4. Write it down

Follow up conversations with written instructions, and use a large font for clients with vision problems. Sharon DeNayer, a Firstline board member and clinic manager at Windsor Veterinary Clinic in Windsor, Colo., suggests making a calendar showing when medications are due. You'll ask clients to cross out the date after they give a dose to avoid accidental overdosing. Then follow up with a phone call when patients are due for a refill. She also recommends giving clients your business card or contact information and encouraging them to call with any questions.

5. Look for gentle alternatives

Imagine clients' frustration when they try to give Trixie or Rudolph the medication as the doctor instructed and they can't get the darned pill bottle open. Easy-open caps offer a good solution for elderly clients who don't live in households with small children. Clients with poor vision will appreciate bottles that look different, so put medications in different sized containers, use colored caps, or even place a rubber band around the bottle so it stands out.

If pets eat canned food, ask clients if they prefer pop-top cans to ones that require a can opener, DeNayer says. You may also suggest elevating litter boxes and pet food dishes to avoid unnecessary bending.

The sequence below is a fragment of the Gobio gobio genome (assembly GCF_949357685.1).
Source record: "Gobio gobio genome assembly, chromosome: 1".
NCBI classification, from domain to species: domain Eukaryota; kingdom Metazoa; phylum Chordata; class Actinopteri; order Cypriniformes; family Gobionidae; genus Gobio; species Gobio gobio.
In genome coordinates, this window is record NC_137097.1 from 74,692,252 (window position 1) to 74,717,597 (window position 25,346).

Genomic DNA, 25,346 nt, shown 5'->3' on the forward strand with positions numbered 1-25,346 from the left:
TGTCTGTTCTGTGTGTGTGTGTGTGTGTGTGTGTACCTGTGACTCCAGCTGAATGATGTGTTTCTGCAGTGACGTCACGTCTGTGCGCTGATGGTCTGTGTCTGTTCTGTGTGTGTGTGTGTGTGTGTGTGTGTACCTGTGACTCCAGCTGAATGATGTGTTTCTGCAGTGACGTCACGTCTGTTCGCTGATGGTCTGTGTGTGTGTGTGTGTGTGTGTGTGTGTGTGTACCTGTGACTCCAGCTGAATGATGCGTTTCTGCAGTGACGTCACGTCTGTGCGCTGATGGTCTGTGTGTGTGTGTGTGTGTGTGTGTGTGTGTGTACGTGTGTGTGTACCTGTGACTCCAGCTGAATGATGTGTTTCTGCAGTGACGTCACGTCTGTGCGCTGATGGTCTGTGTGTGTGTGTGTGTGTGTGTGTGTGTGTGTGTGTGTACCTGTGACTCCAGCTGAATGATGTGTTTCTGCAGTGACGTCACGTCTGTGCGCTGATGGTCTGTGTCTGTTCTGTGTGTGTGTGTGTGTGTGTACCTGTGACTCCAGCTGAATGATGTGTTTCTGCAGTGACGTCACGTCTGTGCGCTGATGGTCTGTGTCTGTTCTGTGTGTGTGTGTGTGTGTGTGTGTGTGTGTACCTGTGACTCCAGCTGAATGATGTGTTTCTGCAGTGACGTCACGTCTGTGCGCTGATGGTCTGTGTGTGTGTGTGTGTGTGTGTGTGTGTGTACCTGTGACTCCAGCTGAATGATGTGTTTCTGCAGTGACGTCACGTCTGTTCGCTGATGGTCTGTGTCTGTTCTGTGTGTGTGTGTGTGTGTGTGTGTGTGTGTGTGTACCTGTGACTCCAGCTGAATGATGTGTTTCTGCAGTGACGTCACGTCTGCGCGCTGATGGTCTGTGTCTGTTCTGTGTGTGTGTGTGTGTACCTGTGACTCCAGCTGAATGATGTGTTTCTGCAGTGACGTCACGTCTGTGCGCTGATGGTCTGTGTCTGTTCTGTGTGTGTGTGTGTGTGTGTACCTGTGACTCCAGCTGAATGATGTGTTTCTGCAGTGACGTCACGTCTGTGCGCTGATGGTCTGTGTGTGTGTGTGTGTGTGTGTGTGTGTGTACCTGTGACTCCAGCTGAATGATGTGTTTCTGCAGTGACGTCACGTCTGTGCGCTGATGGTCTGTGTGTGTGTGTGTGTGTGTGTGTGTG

6. Offer a shoulder to lean on

Simple gestures will demonstrate you care about your elderly clients. Perhaps you offer a senior discount or a complimentary nail trim for those on fixed incomes. Or maybe you can get a little more personal with special clients. DeNayer visited Edna, a 97-year-old client, each day on the way to the post office to make sure her dog had food and took his pills. After the dog died, she continued to visit and make sure Edna took her own medication.

Team members at Windsor Veterinary Clinic also pick up elderly clients' animals when they don't have transportation. And sometimes they offer free short-term boarding to make sure pets receive their medicine as prescribed. Frankie's Lifesaving Fund, an Angel Fund Windsor Veterinary Clinic established, allows the team to set aside cash for clients who need financial assistance to care for their pets.

7. Prescribe pets, not pills

You already know pets are good for the heart and soul—they offer a sense of security, relieve stress, lower blood pressure, and provide companionship. Taking a pet for a walk may be the only social interaction—and physical exercise—a senior gets during the day. For this person, the animal is a lifeline.

Remember Edna? When Edna was 90, DeNayer says she took medication for depression with no results. Then DeNayer struck on the perfect solution: She helped Edna find a pet. Edna lived another seven happy, drug-free years. Just remember, DeNayer says, if you're helping a senior client choose a pet, select an animal that's calm, interactive, and relatively low-maintenance, like a mature cat. Another fun option: Invite senior clients who've lost their pets to visit your clinic animals.

Kimberly Stredney is a freelance writer in Chicago. Please send questions or comments to firstline@advanstar.com